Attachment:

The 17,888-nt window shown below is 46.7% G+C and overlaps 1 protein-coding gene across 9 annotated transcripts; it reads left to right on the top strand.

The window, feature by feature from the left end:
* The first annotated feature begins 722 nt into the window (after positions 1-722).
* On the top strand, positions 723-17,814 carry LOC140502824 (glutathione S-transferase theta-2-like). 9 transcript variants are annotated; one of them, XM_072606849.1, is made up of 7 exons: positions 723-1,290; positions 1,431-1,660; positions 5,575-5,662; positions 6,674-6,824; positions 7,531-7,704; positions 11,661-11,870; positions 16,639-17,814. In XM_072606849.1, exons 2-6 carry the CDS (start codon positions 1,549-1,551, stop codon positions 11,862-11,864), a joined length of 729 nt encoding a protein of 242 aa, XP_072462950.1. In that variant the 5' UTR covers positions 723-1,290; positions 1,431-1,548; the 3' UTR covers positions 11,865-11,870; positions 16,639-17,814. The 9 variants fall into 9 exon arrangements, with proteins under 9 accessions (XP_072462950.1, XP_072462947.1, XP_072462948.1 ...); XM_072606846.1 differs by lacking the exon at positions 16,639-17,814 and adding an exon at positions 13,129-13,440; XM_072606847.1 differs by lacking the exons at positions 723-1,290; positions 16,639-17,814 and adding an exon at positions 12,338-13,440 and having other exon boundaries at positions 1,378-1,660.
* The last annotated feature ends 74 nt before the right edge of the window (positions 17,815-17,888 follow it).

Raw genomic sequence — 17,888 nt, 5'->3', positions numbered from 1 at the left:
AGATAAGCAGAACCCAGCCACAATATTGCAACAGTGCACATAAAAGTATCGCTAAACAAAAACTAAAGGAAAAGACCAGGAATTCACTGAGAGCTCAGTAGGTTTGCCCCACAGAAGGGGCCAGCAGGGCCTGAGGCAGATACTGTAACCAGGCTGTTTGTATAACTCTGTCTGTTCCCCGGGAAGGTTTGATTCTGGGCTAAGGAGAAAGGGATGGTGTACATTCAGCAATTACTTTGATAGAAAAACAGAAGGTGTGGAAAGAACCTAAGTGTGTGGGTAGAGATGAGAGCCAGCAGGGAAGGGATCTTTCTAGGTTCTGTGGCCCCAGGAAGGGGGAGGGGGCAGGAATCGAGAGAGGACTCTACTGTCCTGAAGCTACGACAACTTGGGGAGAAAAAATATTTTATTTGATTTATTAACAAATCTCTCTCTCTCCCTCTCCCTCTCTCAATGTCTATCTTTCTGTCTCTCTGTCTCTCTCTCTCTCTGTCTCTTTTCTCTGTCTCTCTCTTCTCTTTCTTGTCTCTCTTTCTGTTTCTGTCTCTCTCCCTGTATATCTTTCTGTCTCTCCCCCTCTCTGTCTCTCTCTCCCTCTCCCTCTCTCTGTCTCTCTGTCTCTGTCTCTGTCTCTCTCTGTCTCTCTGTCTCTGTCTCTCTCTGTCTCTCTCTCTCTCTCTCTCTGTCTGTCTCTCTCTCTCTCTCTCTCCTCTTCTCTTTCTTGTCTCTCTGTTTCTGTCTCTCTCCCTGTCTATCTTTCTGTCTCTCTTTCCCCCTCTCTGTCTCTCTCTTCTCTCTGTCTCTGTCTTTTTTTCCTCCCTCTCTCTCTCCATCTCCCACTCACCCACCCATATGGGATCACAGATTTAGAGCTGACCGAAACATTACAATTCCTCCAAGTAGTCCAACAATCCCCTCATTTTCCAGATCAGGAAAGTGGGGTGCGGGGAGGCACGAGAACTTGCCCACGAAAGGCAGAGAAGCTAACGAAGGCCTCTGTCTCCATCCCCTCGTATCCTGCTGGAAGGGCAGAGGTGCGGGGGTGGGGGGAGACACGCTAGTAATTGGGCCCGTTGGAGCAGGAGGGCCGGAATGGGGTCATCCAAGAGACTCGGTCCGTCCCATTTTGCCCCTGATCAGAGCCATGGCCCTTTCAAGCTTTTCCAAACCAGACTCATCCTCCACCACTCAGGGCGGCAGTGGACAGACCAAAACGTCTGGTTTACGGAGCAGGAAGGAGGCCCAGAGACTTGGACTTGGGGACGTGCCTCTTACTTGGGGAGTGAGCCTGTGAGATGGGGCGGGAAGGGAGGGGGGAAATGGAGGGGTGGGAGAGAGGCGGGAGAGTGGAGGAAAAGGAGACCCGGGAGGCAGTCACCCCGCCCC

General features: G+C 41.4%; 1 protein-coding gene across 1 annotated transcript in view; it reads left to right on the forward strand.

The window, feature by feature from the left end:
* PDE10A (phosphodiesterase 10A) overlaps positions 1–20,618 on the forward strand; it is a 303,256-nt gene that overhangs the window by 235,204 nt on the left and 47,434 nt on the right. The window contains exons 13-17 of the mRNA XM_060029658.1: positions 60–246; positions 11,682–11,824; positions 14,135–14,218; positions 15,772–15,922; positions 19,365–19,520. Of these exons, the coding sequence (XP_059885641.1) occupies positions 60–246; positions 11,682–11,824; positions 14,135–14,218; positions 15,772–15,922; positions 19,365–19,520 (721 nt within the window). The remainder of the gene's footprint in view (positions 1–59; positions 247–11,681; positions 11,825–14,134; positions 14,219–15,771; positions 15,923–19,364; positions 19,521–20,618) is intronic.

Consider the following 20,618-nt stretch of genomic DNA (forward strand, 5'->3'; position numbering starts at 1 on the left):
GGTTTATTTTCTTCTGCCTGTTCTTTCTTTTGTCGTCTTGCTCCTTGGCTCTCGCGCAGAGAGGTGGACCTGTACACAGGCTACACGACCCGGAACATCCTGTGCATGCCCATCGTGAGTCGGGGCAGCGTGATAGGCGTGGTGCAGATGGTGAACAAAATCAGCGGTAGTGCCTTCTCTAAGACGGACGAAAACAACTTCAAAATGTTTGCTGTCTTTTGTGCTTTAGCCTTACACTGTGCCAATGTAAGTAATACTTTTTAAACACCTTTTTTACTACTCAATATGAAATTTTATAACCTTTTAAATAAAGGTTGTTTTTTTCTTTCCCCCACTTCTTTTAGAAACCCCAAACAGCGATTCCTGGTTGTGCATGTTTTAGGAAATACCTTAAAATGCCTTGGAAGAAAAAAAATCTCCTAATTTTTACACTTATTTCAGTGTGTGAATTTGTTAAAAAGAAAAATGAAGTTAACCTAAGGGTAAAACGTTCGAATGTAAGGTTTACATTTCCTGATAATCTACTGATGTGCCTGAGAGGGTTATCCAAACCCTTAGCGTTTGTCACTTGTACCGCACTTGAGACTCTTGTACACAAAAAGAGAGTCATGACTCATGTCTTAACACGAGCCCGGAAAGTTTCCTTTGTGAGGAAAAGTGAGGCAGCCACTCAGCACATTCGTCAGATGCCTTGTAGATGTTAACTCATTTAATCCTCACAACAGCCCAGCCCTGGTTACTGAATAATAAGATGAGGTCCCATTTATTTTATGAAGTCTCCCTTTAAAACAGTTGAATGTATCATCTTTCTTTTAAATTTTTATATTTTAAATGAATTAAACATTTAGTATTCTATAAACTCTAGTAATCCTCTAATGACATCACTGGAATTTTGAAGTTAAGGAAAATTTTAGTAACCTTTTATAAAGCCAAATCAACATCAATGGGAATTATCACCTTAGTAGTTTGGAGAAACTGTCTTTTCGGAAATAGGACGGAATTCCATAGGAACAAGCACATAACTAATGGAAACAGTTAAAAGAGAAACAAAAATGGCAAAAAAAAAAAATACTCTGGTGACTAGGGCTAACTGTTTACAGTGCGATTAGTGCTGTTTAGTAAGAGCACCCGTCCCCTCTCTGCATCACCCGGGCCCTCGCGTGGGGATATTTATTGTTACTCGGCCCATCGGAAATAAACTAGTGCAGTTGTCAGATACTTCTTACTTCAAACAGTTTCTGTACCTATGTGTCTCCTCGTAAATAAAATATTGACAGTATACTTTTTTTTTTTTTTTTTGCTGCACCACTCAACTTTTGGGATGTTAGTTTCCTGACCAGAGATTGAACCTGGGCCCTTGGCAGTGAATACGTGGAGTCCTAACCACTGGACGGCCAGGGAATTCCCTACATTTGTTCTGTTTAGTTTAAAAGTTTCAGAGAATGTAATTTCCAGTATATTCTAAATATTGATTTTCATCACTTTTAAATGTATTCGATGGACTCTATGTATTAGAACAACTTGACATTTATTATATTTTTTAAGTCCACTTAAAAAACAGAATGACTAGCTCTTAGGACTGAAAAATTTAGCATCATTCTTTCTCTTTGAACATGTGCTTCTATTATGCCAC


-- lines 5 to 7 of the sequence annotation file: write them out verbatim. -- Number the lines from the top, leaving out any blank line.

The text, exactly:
* The last annotated feature ends 74 nt before the right edge of the window (positions 17,815-17,888 follow it).

Raw genomic sequence — 17,888 nt, 5'->3', positions numbered from 1 at the left:
AGATAAGCAGAACCCAGCCACAATATTGCAACAGTGCACATAAAAGTATCGCTAAACAAAAACTAAAGGAAAAGACCAGGAATTCACTGAGAGCTCAGTAGGTTTGCCCCACAGAAGGGGCCAGCAGGGCCTGAGGCAGATACTGTAACCAGGCTGTTTGTATAACTCTGTCTGTTCCCCGGGAAGGTTTGATTCTGGGCTAAGGAGAAAGGGATGGTGTACATTCAGCAATTACTTTGATAGAAAAACAGAAGGTGTGGAAAGAACCTAAGTGTGTGGGTAGAGATGAGAGCCAGCAGGGAAGGGATCTTTCTAGGTTCTGTGGCCCCAGGAAGGGGGAGGGGGCAGGAATCGAGAGAGGACTCTACTGTCCTGAAGCTACGACAACTTGGGGAGAAAAAATATTTTATTTGATTTATTAACAAATCTCTCTCTCTCCCTCTCCCTCTCTCAATGTCTATCTTTCTGTCTCTCTGTCTCTCTCTCTCTCTGTCTCTTTTCTCTGTCTCTCTCTTCTCTTTCTTGTCTCTCTTTCTGTTTCTGTCTCTCTCCCTGTATATCTTTCTGTCTCTCCCCCTCTCTGTCTCTCTCTCCCTCTCCCTCTCTCTGTCTCTCTGTCTCTGTCTCTGTCTCTCTCTGTCTCTCTGTCTCTGTCTCTCTCTGTCTCTCTCTCTCTCTCTCTCTGTCTGTCTCTCTCTCTCTCTCTCTCCTCTTCTCTTTCTTGTCTCTCTGTTTCTGTCTCTCTCCCTGTCTATCTTTCTGTCTCTCTTTCCCCCTCTCTGTCTCTCTCTTCTCTCTGTCTCTGTCTTTTTTTCCTCCCTCTCTCTCTCCATCTCCCACTCACCCACCCATATGGGATCACAGATTTAGAGCTGACCGAAACATTACAATTCCTCCAAGTAGTCCAACAATCCCCTCATTTTCCAGATCAGGAAAGTGGGGTGCGGGGAGGCACGAGAACTTGCCCACGAAAGGCAGAGAAGCTAACGAAGGCCTCTGTCTCCATCCCCTCGTATCCTGCTGGAAGGGCAGAGGTGCGGGGGTGGGGGGAGACACGCTAGTAATTGGGCCCGTTGGAGCAGGAGGGCCGGAATGGGGTCATCCAAGAGACTCGGTCCGTCCCATTTTGCCCCTGATCAGAGCCATGGCCCTTTCAAGCTTTTCCAAACCAGACTCATCCTCCACCACTCAGGGCGGCAGTGGACAGACCAAAACGTCTGGTTTACGGAGCAGGAAGGAGGCCCAGAGACTTGGACTTGGGGACGTGCCTCTTACTTGGGGAGTGAGCCTGTGAGATGGGGCGGGAAGGGAGGGGGGAAATGGAGGGGTGGGAGAGAGGCGGGAGAGTGGAGGAAAAGGAGACCCGGGAGGCAGTCACCCCGCCCC